Monday at 5 a.m., Tropical Depression 17 had 35 mph winds and was approximately 1200 miles west of the Cabo Verde Islands. The storm was moving west-northwest at 6 mph. It’s not expected to affect the United States during the next five days.
The National Hurricane Center released data Monday morning on Tropical Depression 18, which has formed off the coast of Africa. The storm is expected to become a hurricane by mid-week. The models all keep the system out to sea, curving north. A Tropical Storm Warning has been issued for the Cabo Verde Islands.
If either system does become Paulette, that would set the record for the earliest “P” named storm on record, beating out Hurricane Philippe in 2011. The following system would be named Rene.
Fortunately for residents across the Caribbean, TS17 will likely pass harmlessly out to sea as the system makes a gradual turn from the northwest to the north, passing well to the northeast of the Leeward Islands.
Residents of Bermuda are at a somewhat higher risk, however, as the system curves northward, but chances are at this point that it will end up east of the British territory.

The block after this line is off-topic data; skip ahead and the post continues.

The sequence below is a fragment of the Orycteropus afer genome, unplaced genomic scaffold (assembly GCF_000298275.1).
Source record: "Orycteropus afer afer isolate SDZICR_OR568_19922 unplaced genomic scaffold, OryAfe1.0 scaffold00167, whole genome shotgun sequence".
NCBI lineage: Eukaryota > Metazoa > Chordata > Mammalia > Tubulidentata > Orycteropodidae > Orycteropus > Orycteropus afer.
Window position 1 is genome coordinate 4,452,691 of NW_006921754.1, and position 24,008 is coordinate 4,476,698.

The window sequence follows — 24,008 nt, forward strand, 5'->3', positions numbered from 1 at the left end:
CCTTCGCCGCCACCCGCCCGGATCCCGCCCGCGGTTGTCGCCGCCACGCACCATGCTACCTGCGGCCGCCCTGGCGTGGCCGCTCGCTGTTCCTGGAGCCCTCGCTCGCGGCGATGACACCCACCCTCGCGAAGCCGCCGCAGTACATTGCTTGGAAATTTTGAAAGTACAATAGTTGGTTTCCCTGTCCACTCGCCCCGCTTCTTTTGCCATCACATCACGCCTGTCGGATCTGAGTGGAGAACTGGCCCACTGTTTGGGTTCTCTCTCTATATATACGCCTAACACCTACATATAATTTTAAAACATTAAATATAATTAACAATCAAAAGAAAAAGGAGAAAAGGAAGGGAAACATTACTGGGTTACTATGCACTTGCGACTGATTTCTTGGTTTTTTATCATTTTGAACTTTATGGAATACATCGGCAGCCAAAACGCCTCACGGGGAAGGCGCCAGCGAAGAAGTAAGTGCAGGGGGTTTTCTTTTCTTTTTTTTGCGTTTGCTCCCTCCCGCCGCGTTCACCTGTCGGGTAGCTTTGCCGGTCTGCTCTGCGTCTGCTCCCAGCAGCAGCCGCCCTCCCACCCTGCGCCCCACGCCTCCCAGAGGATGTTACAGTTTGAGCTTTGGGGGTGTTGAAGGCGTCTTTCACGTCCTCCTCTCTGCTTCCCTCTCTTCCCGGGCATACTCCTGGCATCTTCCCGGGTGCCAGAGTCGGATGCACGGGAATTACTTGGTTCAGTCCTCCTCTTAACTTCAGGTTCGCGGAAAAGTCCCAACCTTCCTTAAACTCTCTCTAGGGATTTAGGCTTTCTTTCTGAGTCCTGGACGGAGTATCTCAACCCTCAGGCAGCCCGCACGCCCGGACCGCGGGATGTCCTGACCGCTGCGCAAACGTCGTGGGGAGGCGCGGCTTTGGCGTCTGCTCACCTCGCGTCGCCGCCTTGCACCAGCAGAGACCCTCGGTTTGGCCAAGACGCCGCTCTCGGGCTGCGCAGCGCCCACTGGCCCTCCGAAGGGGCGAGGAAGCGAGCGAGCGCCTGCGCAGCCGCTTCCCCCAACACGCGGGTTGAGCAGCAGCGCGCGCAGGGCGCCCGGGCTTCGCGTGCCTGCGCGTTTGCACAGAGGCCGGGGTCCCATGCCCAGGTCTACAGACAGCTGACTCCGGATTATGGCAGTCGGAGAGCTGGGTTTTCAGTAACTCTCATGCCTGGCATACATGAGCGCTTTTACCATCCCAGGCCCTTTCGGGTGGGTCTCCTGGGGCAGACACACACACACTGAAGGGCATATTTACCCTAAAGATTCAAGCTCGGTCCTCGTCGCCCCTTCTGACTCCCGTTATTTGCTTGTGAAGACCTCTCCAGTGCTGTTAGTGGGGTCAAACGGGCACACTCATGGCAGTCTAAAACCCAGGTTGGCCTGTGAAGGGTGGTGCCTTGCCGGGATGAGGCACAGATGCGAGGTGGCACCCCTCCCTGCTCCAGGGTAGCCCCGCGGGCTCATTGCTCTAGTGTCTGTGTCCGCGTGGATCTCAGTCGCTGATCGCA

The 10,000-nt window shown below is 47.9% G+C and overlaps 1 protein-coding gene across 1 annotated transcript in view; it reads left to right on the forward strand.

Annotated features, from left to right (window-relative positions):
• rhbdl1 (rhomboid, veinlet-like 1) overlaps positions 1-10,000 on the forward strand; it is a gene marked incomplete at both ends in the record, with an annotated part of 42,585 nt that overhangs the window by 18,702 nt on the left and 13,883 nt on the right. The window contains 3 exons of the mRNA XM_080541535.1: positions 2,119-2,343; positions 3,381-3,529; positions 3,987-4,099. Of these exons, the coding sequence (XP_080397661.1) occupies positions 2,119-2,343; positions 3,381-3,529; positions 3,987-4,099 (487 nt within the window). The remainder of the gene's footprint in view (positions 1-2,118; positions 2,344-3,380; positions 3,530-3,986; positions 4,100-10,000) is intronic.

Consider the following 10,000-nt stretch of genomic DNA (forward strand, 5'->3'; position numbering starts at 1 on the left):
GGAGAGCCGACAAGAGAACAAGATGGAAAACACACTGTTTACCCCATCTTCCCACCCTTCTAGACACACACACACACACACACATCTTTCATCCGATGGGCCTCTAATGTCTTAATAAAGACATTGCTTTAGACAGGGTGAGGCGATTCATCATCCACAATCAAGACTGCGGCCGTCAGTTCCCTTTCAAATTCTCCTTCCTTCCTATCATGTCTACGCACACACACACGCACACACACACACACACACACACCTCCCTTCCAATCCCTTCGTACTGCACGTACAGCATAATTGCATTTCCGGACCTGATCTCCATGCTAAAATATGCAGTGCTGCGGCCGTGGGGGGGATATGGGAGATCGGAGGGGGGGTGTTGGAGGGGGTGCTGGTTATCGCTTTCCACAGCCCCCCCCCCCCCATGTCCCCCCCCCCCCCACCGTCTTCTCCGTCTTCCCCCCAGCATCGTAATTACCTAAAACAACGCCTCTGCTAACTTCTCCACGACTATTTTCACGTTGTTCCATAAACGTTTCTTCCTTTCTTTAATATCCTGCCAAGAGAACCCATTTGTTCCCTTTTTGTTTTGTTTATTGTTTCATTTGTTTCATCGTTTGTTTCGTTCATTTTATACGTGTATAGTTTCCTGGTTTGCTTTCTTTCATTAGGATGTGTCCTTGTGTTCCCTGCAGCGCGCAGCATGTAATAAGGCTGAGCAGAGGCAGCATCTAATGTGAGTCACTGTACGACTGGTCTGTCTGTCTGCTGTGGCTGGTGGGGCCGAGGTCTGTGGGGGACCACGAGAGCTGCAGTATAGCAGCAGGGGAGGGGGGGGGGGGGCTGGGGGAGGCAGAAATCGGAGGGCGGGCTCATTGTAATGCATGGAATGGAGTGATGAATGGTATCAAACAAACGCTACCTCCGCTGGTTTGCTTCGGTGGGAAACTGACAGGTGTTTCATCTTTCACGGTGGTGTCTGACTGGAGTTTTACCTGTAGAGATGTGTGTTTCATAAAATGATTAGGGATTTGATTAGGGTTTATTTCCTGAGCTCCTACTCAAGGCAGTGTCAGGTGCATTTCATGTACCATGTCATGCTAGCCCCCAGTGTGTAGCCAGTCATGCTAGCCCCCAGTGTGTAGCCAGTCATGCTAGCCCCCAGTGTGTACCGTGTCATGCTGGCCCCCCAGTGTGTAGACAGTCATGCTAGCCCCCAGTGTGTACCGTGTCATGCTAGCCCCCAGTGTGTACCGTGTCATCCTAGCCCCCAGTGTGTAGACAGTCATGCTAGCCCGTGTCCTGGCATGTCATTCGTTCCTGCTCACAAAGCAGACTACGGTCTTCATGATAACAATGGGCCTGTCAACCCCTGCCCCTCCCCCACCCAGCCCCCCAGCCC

TS18 has some potential for earlier organization, placing the Cabo Verde Islands at some risk. That said, the environment immediately ahead of this wave isn’t such that rapid intensification is likely, so while heavier rain and gusty winds may be had regardless of development, the overall damage potential is low.
Having this many systems developing at once is not unusual for this time of year. The middle of September is the peak of the hurricane season.
Yet, this hurricane season has been more active than usual. It is on pace to have the most named storms ever, breaking the record set in 2005. The following tropical storms all set records as the earliest of their respective first letters to ever form: Cristobal, Edouard, Fay, Gonzalo, Hanna, Isaias, Josephine, Kyle, Laura, Marco, Nana, and Omar.
AccuWeather contributed to this report.
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